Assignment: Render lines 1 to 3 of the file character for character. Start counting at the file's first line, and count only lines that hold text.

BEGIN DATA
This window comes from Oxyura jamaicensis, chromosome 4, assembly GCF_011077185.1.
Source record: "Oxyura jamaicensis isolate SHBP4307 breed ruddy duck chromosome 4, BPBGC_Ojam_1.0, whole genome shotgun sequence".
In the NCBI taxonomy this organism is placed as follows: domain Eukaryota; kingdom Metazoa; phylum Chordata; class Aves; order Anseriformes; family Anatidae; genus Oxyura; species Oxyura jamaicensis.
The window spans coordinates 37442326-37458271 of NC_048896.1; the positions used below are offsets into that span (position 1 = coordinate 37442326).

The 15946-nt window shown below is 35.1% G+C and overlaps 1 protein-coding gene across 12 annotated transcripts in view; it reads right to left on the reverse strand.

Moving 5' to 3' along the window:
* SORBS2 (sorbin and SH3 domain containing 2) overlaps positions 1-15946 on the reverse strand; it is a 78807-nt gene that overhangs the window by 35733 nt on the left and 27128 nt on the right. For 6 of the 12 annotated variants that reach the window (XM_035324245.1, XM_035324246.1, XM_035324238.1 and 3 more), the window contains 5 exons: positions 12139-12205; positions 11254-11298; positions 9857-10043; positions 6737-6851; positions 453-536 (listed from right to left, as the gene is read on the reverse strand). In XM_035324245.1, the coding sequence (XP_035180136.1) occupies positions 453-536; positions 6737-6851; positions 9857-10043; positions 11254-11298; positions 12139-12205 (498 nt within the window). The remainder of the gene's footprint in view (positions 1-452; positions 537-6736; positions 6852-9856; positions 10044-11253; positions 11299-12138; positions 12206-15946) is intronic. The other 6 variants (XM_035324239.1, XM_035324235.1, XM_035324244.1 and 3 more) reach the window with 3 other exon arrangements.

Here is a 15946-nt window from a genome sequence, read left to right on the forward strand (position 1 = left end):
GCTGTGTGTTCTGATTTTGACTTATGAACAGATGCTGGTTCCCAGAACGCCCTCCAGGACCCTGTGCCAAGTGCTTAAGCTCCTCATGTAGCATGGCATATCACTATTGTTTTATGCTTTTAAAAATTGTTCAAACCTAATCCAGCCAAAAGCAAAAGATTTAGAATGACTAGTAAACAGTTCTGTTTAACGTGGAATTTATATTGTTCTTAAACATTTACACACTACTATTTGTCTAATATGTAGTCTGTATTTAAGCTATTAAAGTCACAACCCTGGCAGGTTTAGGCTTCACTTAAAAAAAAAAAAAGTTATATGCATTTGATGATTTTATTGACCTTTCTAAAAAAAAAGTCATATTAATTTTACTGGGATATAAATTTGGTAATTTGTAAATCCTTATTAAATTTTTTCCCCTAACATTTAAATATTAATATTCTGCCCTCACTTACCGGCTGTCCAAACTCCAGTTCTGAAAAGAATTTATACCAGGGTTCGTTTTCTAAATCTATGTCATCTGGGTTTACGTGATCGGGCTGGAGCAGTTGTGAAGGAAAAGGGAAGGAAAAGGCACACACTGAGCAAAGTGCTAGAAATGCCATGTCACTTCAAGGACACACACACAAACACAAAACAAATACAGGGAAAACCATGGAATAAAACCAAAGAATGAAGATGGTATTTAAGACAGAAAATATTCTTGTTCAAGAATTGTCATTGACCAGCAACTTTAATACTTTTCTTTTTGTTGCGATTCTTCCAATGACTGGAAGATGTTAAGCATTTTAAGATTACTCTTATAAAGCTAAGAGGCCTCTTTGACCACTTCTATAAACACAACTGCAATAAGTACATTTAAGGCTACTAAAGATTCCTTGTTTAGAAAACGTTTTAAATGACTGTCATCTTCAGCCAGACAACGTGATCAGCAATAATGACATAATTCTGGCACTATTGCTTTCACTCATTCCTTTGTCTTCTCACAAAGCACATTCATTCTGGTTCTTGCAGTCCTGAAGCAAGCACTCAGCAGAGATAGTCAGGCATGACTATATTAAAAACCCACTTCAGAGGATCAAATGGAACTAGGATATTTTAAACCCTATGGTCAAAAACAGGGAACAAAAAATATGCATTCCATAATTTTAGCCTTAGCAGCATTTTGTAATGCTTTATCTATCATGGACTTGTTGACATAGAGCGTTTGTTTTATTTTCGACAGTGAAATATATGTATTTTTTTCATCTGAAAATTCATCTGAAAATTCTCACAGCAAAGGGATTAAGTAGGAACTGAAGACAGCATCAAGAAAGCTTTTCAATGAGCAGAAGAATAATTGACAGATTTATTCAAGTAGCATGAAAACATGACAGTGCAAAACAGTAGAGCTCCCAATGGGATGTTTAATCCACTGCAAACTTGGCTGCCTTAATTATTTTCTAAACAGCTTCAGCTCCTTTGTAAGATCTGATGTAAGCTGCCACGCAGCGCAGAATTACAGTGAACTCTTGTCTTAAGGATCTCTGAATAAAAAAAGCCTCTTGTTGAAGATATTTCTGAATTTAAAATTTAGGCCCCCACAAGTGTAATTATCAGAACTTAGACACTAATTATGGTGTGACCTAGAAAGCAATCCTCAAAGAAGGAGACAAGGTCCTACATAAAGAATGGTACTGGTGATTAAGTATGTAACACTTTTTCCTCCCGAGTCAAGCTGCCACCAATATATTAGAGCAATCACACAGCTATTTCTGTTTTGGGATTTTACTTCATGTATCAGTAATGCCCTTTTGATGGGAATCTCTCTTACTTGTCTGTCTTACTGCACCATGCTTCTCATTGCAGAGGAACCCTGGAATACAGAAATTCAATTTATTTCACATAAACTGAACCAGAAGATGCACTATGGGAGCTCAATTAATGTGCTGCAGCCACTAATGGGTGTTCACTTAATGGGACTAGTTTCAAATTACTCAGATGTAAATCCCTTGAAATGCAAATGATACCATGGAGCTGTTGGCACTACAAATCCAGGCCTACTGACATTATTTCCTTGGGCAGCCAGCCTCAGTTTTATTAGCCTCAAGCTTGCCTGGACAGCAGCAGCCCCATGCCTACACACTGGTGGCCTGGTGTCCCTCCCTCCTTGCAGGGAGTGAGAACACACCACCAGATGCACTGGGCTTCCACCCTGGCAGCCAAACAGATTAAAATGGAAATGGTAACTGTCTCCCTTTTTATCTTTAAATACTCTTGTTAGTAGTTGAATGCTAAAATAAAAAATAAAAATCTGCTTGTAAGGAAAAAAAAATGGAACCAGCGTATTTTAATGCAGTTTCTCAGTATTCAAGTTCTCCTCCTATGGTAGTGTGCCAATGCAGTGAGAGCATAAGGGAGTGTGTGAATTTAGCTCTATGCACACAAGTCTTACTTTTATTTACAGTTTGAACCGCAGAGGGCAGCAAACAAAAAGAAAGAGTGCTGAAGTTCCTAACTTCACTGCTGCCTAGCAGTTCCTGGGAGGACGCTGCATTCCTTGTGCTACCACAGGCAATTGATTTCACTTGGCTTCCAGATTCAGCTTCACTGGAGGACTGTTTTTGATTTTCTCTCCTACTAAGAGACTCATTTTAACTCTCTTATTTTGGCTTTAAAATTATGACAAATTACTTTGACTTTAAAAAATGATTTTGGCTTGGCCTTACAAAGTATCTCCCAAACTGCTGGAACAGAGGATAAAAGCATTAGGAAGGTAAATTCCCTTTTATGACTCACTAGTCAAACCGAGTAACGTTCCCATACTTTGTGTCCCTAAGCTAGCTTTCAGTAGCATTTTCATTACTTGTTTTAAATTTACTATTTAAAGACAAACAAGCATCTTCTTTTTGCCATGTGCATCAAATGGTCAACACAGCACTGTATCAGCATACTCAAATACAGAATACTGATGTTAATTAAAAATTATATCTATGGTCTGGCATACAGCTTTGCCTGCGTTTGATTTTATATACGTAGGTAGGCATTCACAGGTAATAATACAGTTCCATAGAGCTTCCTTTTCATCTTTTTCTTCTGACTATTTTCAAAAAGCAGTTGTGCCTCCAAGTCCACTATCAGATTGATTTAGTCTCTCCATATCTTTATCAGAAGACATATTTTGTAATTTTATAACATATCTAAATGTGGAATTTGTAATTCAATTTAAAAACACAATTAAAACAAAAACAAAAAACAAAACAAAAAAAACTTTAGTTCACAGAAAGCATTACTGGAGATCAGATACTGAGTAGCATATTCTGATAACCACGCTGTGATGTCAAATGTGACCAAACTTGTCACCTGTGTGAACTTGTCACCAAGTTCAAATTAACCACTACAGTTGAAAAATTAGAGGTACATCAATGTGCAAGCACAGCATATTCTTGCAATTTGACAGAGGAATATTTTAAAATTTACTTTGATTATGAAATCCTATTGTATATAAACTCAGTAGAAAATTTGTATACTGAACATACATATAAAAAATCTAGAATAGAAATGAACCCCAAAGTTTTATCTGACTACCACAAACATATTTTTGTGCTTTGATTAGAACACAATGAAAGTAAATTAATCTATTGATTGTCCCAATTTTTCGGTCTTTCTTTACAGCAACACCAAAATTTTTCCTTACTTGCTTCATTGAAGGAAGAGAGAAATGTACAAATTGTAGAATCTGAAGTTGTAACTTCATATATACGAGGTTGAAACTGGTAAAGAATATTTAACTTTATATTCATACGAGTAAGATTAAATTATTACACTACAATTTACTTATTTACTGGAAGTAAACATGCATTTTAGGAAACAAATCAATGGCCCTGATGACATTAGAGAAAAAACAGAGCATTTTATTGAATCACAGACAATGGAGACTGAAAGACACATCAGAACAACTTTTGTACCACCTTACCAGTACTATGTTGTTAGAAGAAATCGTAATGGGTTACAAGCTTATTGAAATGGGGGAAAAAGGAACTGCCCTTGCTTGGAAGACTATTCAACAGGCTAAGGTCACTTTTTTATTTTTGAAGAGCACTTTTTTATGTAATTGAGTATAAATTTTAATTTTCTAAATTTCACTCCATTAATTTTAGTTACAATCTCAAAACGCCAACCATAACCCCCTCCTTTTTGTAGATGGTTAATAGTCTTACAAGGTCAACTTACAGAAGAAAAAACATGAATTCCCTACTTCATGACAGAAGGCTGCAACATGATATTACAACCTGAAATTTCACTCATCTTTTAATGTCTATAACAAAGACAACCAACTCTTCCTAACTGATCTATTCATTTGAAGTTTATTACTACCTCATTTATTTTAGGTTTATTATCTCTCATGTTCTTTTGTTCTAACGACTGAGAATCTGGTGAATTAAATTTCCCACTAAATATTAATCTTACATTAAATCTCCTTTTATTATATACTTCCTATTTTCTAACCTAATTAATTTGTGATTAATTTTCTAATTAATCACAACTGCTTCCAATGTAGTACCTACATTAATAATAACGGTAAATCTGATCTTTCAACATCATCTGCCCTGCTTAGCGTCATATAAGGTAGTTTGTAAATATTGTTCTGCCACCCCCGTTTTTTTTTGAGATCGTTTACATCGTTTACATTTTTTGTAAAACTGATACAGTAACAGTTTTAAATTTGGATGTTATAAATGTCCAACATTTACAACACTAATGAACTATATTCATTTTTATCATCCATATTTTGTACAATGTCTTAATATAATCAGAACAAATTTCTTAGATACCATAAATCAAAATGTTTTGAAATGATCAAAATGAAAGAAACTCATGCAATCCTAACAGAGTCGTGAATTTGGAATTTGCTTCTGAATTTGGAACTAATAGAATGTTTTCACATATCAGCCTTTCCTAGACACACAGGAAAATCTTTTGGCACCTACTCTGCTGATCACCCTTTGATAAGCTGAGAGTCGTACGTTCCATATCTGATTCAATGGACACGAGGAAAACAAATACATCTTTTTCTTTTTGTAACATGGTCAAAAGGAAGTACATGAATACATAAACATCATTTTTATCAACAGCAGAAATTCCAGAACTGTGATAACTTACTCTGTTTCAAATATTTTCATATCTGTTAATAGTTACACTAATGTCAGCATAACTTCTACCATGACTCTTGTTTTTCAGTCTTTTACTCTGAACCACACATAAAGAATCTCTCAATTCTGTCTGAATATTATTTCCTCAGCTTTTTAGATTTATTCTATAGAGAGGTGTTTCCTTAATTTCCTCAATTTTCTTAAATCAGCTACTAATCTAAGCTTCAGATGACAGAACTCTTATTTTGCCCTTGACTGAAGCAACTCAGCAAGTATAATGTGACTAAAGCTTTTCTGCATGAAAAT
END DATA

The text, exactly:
This window comes from Oxyura jamaicensis, chromosome 4, assembly GCF_011077185.1.
Source record: "Oxyura jamaicensis isolate SHBP4307 breed ruddy duck chromosome 4, BPBGC_Ojam_1.0, whole genome shotgun sequence".
In the NCBI taxonomy this organism is placed as follows: domain Eukaryota; kingdom Metazoa; phylum Chordata; class Aves; order Anseriformes; family Anatidae; genus Oxyura; species Oxyura jamaicensis.